How is a Payor's Income Determined
In determining what a payor's income is, the Court uses the individual's gross income. For individuals who receive a salary and/or wage, the individual's income as reflected on line 150 of their Income Tax Return is used to determine the appropriate income upon which child support would be paid.
In situations where an individual is self employed or an individual who is paid by a corporation in which he or she has an interest, the determination of his or her income is more involved. The Court still looks at their personal income tax return and the amount reflected by line 150. However, in situations where an individual has some interest in a company, it is possible for the Court to add back to that individual's income the pre-tax income of the corporation. Furthermore, when an individual pays other people through his or her corporation, and if he or she does not have an "arm's length" relationship with that individual, some of that money can be added to the individual's income to determine the appropriate amount of child support. It is important to seek the advice of a lawyer/accountant when dealing with individuals who are either self employed or employed through corporations which he or she has an interest. Those individual's income is not necessarily that reflected on the personal income tax return.
At times, the Court can "impute" income or attribute income to an individual in certain situations. This occurs when:
- An individual is intentionally unemployed or under employed;
- An individual does not pay income tax on their income (i.e. they work outside of Canada);
- Income is being diverted;
- The individual has failed to disclose all of the relevant financial information;
- The individual is unreasonably deducting expenses from his/her income; and,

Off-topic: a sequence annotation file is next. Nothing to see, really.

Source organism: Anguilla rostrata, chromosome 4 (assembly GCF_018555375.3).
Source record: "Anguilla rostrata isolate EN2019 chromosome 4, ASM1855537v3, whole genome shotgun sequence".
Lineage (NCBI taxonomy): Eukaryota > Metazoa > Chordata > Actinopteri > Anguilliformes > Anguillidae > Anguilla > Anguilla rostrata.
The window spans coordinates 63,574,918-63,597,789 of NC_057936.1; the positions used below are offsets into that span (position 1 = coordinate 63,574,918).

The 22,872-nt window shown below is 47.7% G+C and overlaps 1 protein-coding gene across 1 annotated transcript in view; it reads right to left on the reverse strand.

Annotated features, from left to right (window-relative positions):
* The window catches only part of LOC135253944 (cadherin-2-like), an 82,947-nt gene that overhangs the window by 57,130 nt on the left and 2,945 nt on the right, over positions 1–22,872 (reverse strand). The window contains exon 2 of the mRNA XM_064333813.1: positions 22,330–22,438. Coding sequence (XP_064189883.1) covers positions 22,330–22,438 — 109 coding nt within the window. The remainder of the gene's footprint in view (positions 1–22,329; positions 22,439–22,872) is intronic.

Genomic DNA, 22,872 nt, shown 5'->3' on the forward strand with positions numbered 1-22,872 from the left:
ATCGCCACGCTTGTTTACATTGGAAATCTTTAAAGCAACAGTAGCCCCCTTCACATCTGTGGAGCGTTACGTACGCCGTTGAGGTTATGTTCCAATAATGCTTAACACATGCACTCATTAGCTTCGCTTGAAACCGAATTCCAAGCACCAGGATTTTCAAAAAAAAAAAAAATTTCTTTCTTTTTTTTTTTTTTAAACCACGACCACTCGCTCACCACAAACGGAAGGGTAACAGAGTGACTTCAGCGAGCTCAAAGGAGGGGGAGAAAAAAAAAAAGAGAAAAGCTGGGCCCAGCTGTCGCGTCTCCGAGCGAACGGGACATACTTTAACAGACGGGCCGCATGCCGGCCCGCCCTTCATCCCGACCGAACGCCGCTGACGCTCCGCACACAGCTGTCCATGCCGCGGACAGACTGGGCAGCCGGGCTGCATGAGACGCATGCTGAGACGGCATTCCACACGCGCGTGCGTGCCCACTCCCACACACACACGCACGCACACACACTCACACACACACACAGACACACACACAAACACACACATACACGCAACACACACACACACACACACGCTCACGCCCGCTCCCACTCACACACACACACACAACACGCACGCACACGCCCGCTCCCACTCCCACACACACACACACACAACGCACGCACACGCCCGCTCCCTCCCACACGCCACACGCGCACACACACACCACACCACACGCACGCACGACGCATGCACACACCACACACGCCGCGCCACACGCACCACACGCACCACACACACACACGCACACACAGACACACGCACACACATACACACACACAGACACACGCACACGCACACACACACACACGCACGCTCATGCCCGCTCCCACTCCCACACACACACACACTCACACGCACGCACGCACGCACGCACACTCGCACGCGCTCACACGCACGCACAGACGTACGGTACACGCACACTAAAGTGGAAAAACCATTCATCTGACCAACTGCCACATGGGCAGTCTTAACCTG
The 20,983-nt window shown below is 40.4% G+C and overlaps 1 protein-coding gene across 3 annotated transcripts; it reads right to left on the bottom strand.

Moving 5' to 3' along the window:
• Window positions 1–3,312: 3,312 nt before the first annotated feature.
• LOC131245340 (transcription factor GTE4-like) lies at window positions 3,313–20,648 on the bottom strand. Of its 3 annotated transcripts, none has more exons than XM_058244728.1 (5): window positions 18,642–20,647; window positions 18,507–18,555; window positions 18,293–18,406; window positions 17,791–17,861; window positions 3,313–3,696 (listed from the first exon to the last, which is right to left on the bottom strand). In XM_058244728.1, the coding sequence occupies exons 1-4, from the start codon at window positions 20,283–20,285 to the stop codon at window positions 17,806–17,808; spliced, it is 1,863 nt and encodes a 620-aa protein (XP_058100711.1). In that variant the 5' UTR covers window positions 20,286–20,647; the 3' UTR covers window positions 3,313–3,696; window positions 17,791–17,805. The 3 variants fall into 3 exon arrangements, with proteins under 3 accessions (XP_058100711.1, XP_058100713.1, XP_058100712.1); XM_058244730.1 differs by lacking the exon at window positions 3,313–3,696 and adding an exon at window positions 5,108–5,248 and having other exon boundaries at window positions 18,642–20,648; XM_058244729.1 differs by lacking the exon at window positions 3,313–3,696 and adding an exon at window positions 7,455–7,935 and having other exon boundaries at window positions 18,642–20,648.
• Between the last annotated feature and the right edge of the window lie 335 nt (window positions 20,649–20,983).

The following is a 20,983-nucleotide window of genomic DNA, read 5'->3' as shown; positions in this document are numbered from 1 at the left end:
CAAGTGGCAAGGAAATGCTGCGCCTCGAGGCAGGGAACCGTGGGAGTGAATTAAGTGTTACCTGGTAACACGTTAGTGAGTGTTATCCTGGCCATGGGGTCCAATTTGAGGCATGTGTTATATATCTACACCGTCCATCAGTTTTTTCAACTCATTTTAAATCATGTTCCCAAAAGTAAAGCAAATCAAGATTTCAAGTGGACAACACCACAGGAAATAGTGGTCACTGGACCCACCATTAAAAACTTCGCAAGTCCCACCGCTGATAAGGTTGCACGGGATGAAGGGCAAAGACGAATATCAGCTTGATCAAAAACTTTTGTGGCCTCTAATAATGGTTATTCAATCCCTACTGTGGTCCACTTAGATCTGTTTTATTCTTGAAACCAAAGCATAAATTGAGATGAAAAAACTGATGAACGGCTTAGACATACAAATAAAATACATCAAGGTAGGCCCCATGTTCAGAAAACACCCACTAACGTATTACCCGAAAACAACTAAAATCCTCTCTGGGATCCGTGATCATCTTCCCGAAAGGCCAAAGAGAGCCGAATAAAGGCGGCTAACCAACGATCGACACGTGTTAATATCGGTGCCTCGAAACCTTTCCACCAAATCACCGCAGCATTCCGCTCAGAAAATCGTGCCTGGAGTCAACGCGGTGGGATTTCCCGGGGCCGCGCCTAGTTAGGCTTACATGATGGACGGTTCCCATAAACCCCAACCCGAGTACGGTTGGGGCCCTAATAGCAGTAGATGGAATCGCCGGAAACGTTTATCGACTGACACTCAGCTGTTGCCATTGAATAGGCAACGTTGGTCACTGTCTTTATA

- Other relevant circumstances.
Collecting Child Support
In terms of the collection of support, many recipient parents register with the Maintenance Enforcement Program. Their website offers a step by step guide as to how to register with that program. Once a Court Order for child support is obtained, the recipient parent can take that Court Order and register it with the program. The payor parent then makes payment pursuant to that Court Order to the Maintenance Enforcement Program. If they are late with the payments or if they miss payments, the Maintenance Enforcement Program can take collection steps which include garnishing wages, suspending a person's drivers licence, putting a hold on a individual's passport, etc.
Applying for Child Support
To make an application for child support, a party files the appropriate form of application which is supported by a sworn statement outlining details relating to the child, where the child resides, the payor's income, employment and the recipient's income, etc.
In order to determine a payor parent's income, a further document entitled a Notice to Disclose/Application (Divorce Act) or Request for Financial Information (Family Law Act) can be filed. In those situations, the payor parent would have to produce pay stubs, copies of their last three income tax returns, financial statements for corporations in which they have a 1% or more interest, and additional income information as outlined in that form. If a Notice to Disclose/Application or Request for Financial information is filed, the person requesting the financial information must also disclose the same information.